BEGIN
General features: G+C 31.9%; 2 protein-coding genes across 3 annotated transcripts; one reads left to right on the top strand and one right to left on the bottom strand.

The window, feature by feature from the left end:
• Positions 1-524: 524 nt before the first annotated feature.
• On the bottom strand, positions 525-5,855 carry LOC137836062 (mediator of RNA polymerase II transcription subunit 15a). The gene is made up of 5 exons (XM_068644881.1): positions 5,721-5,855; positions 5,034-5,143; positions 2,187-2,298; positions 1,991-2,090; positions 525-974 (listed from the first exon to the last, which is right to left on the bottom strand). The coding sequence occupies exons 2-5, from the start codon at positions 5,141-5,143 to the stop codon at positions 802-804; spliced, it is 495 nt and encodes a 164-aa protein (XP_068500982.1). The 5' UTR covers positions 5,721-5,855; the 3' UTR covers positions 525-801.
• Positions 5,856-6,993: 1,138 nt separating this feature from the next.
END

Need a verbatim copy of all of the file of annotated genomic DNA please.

General features: G+C 31.9%; 2 protein-coding genes across 3 annotated transcripts; one reads left to right on the top strand and one right to left on the bottom strand.

The window, feature by feature from the left end:
• Positions 1-524: 524 nt before the first annotated feature.
• On the bottom strand, positions 525-5,855 carry LOC137836062 (mediator of RNA polymerase II transcription subunit 15a). The gene is made up of 5 exons (XM_068644881.1): positions 5,721-5,855; positions 5,034-5,143; positions 2,187-2,298; positions 1,991-2,090; positions 525-974 (listed from the first exon to the last, which is right to left on the bottom strand). The coding sequence occupies exons 2-5, from the start codon at positions 5,141-5,143 to the stop codon at positions 802-804; spliced, it is 495 nt and encodes a 164-aa protein (XP_068500982.1). The 5' UTR covers positions 5,721-5,855; the 3' UTR covers positions 525-801.
• Positions 5,856-6,993: 1,138 nt separating this feature from the next.